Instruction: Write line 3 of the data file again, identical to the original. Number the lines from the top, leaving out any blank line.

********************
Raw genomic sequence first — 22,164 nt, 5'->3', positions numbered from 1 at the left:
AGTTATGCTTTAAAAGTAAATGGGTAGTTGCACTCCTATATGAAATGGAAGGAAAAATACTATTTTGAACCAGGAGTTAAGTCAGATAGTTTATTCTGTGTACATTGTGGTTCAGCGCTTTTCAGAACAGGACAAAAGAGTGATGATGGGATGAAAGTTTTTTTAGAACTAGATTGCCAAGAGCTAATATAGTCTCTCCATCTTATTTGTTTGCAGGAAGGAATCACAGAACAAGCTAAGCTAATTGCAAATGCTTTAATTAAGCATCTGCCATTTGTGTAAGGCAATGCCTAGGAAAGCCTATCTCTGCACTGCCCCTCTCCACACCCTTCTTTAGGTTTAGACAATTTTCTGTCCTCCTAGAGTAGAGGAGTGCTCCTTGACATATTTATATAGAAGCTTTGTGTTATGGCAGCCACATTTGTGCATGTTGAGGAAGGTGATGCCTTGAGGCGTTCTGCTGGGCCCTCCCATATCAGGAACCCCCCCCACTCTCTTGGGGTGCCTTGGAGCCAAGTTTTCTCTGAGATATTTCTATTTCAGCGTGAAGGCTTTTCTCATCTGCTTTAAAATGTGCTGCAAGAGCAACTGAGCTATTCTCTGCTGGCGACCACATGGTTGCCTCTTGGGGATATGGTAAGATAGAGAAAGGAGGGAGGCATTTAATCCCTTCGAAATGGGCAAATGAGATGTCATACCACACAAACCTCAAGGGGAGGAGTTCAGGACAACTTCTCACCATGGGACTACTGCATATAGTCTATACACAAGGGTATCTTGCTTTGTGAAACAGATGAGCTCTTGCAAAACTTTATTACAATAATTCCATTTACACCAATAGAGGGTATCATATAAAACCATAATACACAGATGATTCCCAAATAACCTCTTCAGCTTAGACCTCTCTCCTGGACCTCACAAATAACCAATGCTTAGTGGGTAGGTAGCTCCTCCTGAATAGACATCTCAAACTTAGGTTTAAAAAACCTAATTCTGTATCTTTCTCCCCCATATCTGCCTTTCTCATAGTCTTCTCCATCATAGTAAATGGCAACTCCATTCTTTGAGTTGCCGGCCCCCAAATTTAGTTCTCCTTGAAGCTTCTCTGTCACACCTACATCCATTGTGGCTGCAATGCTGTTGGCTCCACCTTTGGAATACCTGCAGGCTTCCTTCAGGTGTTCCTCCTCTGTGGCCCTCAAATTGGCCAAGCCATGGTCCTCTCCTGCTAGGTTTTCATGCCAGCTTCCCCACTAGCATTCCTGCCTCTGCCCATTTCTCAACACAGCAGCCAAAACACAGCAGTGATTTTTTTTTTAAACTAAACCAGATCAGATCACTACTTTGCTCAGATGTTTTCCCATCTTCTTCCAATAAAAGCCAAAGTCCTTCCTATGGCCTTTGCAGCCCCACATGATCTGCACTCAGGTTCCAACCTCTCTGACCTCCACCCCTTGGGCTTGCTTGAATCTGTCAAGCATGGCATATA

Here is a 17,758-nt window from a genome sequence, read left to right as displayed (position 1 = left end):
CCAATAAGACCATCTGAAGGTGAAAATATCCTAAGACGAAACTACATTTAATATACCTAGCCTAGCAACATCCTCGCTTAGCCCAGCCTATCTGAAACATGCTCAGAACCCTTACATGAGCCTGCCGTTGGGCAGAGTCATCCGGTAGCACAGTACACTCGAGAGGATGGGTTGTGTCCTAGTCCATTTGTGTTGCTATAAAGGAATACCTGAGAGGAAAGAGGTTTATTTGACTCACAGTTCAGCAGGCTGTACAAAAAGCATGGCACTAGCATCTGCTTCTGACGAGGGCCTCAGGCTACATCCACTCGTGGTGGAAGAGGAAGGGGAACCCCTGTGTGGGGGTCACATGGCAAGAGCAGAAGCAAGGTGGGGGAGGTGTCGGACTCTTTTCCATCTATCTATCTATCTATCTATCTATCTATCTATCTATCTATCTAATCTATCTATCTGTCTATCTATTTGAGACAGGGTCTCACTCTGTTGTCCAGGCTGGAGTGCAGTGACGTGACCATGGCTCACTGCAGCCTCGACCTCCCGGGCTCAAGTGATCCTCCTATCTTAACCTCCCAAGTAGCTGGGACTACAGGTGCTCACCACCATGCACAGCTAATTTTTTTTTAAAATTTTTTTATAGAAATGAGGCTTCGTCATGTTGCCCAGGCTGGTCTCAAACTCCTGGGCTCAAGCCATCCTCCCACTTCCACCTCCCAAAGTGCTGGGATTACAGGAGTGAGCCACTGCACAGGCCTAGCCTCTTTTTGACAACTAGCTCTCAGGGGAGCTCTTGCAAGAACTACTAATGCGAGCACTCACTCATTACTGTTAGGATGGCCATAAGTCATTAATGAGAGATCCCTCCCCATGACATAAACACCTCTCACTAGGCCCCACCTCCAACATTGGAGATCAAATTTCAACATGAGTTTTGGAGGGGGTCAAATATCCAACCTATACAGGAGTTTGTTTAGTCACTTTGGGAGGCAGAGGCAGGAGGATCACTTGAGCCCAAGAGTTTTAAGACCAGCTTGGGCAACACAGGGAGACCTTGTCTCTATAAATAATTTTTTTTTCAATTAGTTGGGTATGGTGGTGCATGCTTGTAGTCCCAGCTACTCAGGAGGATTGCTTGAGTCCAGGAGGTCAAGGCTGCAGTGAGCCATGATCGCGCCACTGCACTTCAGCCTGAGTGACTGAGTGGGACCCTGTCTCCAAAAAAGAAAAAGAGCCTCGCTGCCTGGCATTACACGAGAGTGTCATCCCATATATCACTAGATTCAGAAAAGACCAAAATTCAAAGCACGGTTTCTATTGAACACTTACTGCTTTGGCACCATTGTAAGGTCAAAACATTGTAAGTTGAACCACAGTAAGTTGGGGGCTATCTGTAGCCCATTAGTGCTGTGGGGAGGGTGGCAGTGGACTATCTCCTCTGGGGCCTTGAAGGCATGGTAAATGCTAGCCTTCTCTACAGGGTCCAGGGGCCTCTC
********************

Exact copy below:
Here is a 17,758-nt window from a genome sequence, read left to right as displayed (position 1 = left end):